In my earlier post about the Cisco 300-208 SISAS (Implementing Cisco Secure Access Solutions) exam, I gave a brief overview of the exam and listed the exam topics as laid out by the Cisco Learning Community. However, I felt that these largely boil down to a few key concepts related to Cisco ISE (Identity Services Engine):
- Understand what ISE is.
- Understand why you might use ISE in a wired or wireless network.
- Understand what ISE does at a protocol level.
- Understand how ISE interacts with Network Access Devices and other systems.
- Understand how to configure ISE and the Network Access Devices.
This post will deal with Concept 1, Understand what Cisco ISE is.
A Little History⌗
Before you can understand what ISE is, I feel that you need to know where it came from. Cisco’s NAC (Network Access Control) offerings have been fairly scattershot over the years. They even tried unsuccessfully to market a contrary meaning of NAC for several years, attempting to sell their services as Network Admission Control. Thankfully, they’ve given in and joined the rest of us in Network Access Control land.
Cisco ACS (Access Control Server) was the direct predecessor to ISE and still exists today. It provides RADIUS and TACACS services and can integrate with central Identity Stores such as Active Directory or another LDAP-speaking software. This means that you would often find ACS in an enterprise network serving to authenticate VPN and wireless users or control access to network devices. Over time ACS evolved, as most Cisco applications have, from something you installed on top of Windows, to a full-blown Linux-based appliance (as of ACS 5.0 in 2009). The common “appliance” model in use today, means that without a little (non-Cisco approved) tinkering you don’t have access to the Linux guts of Cisco ACS, or ISE for that matter, you’ve simply presented an application.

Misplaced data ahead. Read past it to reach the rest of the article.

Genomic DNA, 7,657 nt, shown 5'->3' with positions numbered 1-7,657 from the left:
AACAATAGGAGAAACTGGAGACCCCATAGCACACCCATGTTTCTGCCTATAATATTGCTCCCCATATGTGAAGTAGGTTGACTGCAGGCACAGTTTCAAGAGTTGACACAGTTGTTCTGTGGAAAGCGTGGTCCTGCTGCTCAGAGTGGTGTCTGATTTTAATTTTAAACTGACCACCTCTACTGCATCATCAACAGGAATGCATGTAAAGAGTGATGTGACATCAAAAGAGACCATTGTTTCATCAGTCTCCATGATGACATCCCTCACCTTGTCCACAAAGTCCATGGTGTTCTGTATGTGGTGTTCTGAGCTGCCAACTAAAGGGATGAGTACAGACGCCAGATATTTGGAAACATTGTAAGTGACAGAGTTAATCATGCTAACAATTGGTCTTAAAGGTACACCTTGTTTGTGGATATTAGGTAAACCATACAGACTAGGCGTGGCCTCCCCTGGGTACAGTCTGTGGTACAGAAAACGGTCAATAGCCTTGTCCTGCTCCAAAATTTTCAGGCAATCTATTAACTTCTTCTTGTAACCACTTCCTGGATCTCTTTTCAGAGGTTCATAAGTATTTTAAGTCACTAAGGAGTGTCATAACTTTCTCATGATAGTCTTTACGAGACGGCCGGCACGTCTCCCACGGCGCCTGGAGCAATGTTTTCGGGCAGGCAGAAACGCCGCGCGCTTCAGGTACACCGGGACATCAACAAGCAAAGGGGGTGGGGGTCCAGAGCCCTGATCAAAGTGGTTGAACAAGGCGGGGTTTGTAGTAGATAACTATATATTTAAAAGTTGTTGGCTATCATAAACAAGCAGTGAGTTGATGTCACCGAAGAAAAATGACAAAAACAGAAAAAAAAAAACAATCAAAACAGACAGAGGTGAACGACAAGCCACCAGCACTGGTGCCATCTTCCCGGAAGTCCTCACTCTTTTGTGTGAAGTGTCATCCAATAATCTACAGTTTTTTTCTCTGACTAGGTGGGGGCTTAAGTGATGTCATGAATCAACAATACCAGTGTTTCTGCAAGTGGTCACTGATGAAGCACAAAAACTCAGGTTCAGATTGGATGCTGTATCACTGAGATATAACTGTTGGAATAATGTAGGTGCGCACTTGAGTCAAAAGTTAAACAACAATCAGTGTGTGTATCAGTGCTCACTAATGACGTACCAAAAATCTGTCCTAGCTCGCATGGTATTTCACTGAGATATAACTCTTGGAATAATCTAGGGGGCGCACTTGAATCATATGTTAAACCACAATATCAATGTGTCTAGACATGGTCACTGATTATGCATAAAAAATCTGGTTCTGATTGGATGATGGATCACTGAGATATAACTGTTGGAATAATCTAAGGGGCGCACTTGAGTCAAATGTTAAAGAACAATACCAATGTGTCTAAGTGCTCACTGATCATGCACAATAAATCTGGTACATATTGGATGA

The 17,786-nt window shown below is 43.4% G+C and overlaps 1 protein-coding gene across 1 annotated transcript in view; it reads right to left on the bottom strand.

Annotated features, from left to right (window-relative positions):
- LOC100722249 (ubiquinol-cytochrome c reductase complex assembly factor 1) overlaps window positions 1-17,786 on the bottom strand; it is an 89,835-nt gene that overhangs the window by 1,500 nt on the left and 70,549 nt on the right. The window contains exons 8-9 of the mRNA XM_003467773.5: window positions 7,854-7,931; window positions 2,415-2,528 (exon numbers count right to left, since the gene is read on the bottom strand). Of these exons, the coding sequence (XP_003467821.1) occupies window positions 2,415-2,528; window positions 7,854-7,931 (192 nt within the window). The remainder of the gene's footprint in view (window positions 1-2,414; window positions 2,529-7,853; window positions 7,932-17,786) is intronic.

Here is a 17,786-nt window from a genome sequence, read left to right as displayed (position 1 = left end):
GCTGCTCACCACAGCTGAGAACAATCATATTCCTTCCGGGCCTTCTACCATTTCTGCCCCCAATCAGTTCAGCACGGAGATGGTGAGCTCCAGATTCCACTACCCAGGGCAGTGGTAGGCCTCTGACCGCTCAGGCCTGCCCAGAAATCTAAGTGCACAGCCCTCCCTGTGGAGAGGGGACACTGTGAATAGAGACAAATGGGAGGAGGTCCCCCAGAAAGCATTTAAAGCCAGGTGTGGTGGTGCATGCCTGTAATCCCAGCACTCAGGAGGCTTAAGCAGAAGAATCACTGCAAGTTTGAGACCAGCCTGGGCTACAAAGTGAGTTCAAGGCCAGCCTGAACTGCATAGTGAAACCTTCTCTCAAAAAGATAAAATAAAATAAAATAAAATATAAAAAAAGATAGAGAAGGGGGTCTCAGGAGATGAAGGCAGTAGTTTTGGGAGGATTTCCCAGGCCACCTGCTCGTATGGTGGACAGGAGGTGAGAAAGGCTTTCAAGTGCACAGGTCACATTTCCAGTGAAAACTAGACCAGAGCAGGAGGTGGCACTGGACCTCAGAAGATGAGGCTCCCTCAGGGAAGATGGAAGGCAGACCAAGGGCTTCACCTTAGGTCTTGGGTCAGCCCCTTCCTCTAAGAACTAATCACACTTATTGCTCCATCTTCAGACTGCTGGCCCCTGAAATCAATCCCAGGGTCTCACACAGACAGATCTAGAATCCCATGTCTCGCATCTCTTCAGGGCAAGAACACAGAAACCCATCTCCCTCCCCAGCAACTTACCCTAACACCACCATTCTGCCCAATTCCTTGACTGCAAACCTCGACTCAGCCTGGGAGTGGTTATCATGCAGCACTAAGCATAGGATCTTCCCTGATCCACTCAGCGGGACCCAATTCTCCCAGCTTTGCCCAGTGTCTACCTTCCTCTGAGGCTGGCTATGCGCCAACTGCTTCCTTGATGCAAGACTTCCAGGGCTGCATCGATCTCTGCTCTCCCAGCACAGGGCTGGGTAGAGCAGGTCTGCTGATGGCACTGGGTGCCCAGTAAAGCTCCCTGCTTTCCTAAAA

At the same time that ACS was growing and advancing in capabilities, there was also the burst of BYOD onto the market and a growing market in servers/services to manage and administer user Identity on the network. Cisco saw an opportunity to forklift the capabilities of ACS into a new product that was targeted directly at the “new” Identity Management market, not just traditional “access control”. They took the underlying operating system from ACS, a RHEL/CentOS-based distribution that they call ADE-OS (Application Deployment Engine), and added a few new capabilities and features to the application. This creation is what we know today as Cisco ISE. Essentially, you can think of ISE as ACS version 6.0.
The only thing left out of ISE (until the recent release of Cisco ISE v2.0) was TACACS, as it was intended that you still purchase ACS to control network device administrative access. For the 300-208 SISAS exam today, you can consider TACACS to be out-of-scope for ISE, and to be the sole purview of ACS, although you still have to understand TACACS for the exam.
What Is Identity Management?
A full discussion of what Identity and Identity Management is, could take up many pages and posts (see Wikipedia), however for the 300-208 SISAS exam it can be summed up as this from the Official Cert Guide:
An identity is a representation of who a user or device is. Cisco ISE uses an endpoint’s MAC address to uniquely identify that endpoint. A username is one method of uniquely identifying an end user. Although SSIDs and IP addresses can be used as conditions or attributes in ISE policies, they are not identities.
Woland, Aaron; Redmon, Kevin (2015-04-27). CCNP Security SISAS 300-208 Official Cert Guide (Certification Guide) (Kindle Locations 13023-13026). Cisco Press. Kindle Edition.
An Identity Management system can then be defined as a way to keep track of Identity information for many users or devices, as well as the associated Authorization and Authentication information for those entities. This is precisely what Cisco ISE is and does. It provides all manner of services related to managing who users and devices are, and what network resources they may access. Cisco ISE does not directly stop an entity from accessing a portion of the network (there are sometimes Inline Policy Nodes, but they are not common). The Network Access Devices themselves handle the heavy lifting of granting/denying access by utilizing IEEE 802.1x which I will discuss in a subsequent post. ISE simply provides a centralized location to set policy, gather reporting, and then interact with the NAD via Radius.
In the next post, I will delve into Concept 2, the Whys surrounding Cisco ISE, as well as give a few example use cases.